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  1. #1
    Join Date
    Mar. 2, 2008
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    Fort Worth, TX
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    651

    Default Slippery elm & marshmellow root - do they inhibit absorption of other nutrients?

    I have my hotheaded youngster on a few herbs to help with preventing ulcers and stomach upsets, slippery elm and marshmallow root being the two main ones, at small doses (not heaps of them). I've been told that they can both be fed long-term with no side effects or issues, but I was also told that they can both inhibit absorption of meds and supplements due to their coating effect. She definitely does better on them than off them, and the doses aren't exactly huge, but I don't want her to not be getting the other things she needs in her diet... any input?



  2. #2
    Join Date
    Jan. 16, 2002
    Location
    West Coast of Michigan
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    36,321

    Default

    That's the problem with herbal remedies--so many unanswered questions. You could go check out some of the more in-depth sites that have good compendia of herbal products. Johns Hopkins has one. Or a textbook of herbal pharmacology.
    Click here before you buy.



  3. #3
    Join Date
    Aug. 22, 2009
    Posts
    1,007

    Default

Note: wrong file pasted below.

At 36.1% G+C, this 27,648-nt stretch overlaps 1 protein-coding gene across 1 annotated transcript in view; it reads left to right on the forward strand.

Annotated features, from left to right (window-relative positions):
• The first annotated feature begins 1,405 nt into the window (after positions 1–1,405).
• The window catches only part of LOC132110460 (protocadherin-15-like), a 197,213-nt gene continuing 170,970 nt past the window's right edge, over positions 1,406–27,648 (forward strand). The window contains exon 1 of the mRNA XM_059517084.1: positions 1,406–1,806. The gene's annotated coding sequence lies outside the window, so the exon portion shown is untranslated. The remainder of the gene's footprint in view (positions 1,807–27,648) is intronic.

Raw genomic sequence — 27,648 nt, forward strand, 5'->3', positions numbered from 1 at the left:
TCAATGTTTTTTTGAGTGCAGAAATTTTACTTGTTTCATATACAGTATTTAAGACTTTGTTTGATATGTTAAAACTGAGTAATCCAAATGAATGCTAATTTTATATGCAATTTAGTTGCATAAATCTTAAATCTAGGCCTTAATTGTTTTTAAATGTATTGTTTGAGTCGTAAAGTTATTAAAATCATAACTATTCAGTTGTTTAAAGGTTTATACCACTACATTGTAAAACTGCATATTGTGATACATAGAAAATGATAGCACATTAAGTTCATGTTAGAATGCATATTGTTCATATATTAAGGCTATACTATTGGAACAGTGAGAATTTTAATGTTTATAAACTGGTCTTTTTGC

One thing to think about Slippery Elm (and all herbs): Different effects based on different parts of the plant.

    For slippery elm the whole bark is an abortificant but the inner bark rind is a mucilage and has demulcent and emollient effects (hence it's use for cough). When it is ingested, this can cause reflex stimulation of the nerve endings in the GI tract leading to mucous secretion. This is the *theory* behind it's use as a protective agent for ulcers. When applied topically to the skin, the oleoresins in it can case contact dermatitis.

    Because slippery elm is a mucilage agent, it can *in theory* prevent/decrease absorption of other orally administered medications or foodstuffs. This has barely been studied though, so who really knows. Usually when you want to avoid this kind of an interaction - you separate apart the timing of the medication with other things. So say mare eats at 9am and 4pm, give the supplement at 12pm and 8pm. The goal is to give them at a time when no other food is in that belly so it can't block absorption. The worst effect would be giving them all together (food, other meds + slippery elm).

    Marshmallow is similar. The leaves and roots contain mucilage that can in *theory* protect mucous membranes from local irritation. As a side effect, marshmallow can lower blood glucose levels. It's usually studied given as a syrup or a tea made from dried root or leaf.

    Similar agents that are actual prescription/OTC medications and therefore have been studied/tested would be sucralfate and sodium alginate (Gaviscon).

    My references: Brink F. Herb Contraindications and Drug Interactions; German Commission E Monographs; Natural Medicine Comprehensive Database; PubMed for primary literature (open to the public - but may need a library to help access the actual articles if not free to public).

    And remember - no herbal products are regulated in the US and so what you are getting vs. what the label SAYS you are getting could be entirely different.


    2 members found this post helpful.

  4. #4
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    Mar. 2, 2008
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    Fort Worth, TX
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